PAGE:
Numerous factors affect the likelihood that Bangladeshi women will be physically abused by their husband.1 In a population-based survey of urban and rural women of reproductive age, the odds of abuse were elevated in both settings among women whose marriage involved a dowry or whose husband had seen his father abuse his mother. In contrast, the odds were reduced among women who had better communication with their husband and those whose husband had a relatively high level of schooling. In the urban setting only, women aged 15–19, those who belonged to a savings or credit group and those who had seen their father abuse their mother had elevated odds of abuse. In the rural setting only, women who earned income were more likely to be abused than those who did not.
Data for the study were derived from a survey conducted in 2001 among women aged 15–49 years residing in one large city and one rural area of Bangladesh. The women were asked whether they had experienced specific types of physical abuse by their husband. In addition, they were questioned about social and demographic characteristics, their husband's schooling, dowry and living arrangements, domestic violence in their own and in their husband's family, personal income and participation in a savings or credit group, spousal communication and perceived gender roles. An adult household member was questioned about household income and concern about the local level of crime. Two community-level factors—the community's attitude toward gender roles and concern about the level of crime—were determined by aggregating individuals' responses.
Analyses were based on 1,373 urban women and 1,329 rural women who had ever been married. Greater proportions of rural women than of their urban counterparts had marriages involving dowries or other demands (53% vs. 14%), lived with their in-laws (37% vs. 25%), belonged to a savings or credit group (30% vs. 13%) and had seen their father abuse their mother (17% vs. 13%). A larger proportion of urban women said that their husband had seen his father abuse his mother (15% vs. 10%). Most women in both settings (86%) said they might rely on their natal family for support in a crisis. Husbands of urban women generally had more education than their rural counterparts. On average, the level of communication of couples was slightly better in the urban group (3.1 vs. 3.0 on a scale of 0–4). With respect to community factors, attitudes toward gender roles were more conventional in the rural group than in the urban one (3.9 vs. 3.3 on a scale of 0–5), while a larger proportion of urban residents worried about crime in their community (15% vs. 8%). Overall, the annual income level was considerably lower for rural households.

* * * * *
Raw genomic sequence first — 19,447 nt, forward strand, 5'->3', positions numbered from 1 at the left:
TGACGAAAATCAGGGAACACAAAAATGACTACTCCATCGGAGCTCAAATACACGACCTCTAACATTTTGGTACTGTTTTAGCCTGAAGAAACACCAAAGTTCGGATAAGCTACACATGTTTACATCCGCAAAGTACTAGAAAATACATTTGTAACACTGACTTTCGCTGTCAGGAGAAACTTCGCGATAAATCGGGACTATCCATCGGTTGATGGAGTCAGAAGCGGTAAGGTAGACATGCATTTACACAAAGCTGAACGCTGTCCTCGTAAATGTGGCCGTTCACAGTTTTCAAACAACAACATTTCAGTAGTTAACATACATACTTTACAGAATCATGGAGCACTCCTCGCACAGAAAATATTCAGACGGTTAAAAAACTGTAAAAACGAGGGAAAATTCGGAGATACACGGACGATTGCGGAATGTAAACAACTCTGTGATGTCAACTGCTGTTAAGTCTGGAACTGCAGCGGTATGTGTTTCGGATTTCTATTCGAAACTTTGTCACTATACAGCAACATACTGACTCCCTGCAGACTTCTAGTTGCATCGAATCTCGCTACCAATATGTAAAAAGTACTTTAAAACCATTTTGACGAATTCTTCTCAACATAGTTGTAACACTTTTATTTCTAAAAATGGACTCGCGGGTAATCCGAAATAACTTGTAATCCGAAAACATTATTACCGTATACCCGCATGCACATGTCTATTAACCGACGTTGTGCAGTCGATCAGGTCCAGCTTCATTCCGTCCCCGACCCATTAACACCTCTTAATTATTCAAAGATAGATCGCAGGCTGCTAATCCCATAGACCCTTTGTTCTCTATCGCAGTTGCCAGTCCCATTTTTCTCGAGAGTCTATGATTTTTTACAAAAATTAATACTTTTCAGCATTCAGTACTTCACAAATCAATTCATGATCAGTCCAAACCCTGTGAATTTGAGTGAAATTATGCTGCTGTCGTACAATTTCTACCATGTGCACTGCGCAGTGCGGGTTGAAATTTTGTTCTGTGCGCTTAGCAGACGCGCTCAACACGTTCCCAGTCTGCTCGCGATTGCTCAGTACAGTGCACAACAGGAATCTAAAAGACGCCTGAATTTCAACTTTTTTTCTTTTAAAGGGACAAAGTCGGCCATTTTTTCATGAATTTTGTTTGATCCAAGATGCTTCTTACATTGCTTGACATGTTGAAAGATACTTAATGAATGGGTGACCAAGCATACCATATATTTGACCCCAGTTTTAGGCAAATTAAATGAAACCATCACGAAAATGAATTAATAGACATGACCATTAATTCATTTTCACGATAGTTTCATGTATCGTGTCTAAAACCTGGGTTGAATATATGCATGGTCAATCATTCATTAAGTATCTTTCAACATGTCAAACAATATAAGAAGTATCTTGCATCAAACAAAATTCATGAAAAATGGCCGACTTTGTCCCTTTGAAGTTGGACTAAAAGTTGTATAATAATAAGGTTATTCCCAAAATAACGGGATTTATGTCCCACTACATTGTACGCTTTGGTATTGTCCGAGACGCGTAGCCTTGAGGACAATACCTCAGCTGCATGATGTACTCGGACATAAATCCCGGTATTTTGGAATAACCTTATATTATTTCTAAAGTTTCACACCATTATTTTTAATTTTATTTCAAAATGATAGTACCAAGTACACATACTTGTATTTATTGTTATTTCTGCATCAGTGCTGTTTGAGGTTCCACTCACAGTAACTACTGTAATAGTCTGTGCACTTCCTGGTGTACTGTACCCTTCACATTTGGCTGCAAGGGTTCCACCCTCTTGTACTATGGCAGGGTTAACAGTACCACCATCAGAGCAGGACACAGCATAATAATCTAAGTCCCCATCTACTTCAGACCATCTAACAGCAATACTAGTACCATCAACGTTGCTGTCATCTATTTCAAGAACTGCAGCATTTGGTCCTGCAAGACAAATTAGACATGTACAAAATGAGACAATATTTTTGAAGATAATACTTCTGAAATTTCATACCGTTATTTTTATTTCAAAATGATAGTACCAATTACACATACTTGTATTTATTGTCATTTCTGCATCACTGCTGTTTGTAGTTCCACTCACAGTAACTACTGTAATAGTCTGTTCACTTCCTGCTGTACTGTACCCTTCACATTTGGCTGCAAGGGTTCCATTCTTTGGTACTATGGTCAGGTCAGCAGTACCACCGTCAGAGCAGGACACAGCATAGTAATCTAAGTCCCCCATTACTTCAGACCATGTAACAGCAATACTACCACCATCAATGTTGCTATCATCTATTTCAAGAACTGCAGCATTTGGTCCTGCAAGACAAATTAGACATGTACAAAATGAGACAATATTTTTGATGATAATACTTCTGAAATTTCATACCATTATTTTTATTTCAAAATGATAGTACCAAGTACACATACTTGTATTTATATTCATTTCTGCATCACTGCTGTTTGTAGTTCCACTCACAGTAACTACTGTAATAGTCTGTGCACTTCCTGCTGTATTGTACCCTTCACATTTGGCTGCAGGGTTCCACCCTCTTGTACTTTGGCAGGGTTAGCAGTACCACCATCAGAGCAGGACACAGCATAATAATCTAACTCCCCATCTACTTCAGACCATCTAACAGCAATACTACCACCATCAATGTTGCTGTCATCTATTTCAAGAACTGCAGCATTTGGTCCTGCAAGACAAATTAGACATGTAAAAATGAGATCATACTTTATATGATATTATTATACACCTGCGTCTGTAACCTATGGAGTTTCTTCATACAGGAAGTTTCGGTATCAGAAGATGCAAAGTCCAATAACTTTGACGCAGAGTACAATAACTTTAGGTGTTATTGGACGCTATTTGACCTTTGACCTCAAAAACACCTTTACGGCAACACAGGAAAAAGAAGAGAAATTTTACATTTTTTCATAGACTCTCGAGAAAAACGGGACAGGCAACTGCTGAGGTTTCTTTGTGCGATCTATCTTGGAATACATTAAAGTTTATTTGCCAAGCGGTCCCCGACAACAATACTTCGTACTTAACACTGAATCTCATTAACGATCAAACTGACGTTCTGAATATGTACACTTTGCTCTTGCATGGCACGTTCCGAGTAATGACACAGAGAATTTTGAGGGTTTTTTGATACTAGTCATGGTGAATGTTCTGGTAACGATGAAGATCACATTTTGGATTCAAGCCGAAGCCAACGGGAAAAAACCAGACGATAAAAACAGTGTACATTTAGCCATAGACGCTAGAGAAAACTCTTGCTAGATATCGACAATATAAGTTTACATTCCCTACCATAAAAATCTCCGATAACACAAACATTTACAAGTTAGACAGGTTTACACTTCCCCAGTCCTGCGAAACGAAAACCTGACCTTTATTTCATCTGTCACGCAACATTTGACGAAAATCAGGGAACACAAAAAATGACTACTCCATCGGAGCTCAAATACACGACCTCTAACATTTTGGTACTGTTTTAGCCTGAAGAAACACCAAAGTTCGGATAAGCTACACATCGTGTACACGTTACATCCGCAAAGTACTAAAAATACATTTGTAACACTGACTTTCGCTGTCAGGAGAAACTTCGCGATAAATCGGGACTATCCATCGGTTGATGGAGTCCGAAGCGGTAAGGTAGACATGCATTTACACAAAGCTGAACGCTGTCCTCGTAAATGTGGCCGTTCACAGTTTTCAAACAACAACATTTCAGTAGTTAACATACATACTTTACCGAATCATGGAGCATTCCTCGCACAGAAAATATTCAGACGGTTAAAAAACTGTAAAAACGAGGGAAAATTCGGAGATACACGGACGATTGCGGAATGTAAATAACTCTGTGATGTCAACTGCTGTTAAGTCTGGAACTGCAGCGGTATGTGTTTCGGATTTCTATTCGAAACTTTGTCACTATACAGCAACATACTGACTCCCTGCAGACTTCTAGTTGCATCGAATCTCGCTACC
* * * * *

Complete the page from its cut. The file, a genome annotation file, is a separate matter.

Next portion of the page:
Some 19% of urban women and 16% of rural women reported being physically abused by their husband in the past 12 months. A multilevel analysis identified certain factors as being associated with abuse in both urban and rural settings. Women whose marriage involved a dowry or other demands had higher odds of being abused than did women whose marriage involved no financial demands (odds ratios, 1.6 and 2.1 among urban and rural women, respectively). Women whose husband had witnessed his father abusing his mother were more likely than other women to be harmed (2.9 and 1.9). In contrast, the higher the level of communication between a woman and her spouse, the lower her odds of experiencing physical violence (0.8 for each additional level in both settings). Urban women whose husband had six or more years of education and rural women whose husband had 11 or more years of education were less likely to be abused than women whose husband had no education (0.5 and 0.4).
In the urban setting only, women aged 20–24 or aged 30 or older had lower odds of being abused by their husband than did their counterparts aged 15–19 (odds ratios, 0.4 and 0.2, respectively), whereas women were more likely to be harmed if they participated in a savings or credit group (1.8) or if they had witnessed their father abusing their mother (2.0). In the rural setting only, women who earned income had higher odds than nonearners of being abused (1.7). The other factors studied—living with in-laws, household income, religion, ability to seek support from natal families, and the community's attitude toward gender roles and concern about crime—were not associated with abuse in either setting.
The findings, the researchers contend, can be used to tailor interventions to reduce domestic violence against women in Bangladesh. They recommend strategies such as promoting the education of men, encouraging spousal communication and addressing the marital conflict that can arise when wives have personal income. However, the researchers note, altering the status quo will require a profound change in overall attitudes toward women, and interventions therefore "must be accompanied by mass education that includes a campaign for violence-free spousal relationships and gender equality."
1. Naved RT and Persson LA, Factors associated with spousal physical violence against women in Bangladesh, Studies in Family Planning, 2005, 36(4):289–300.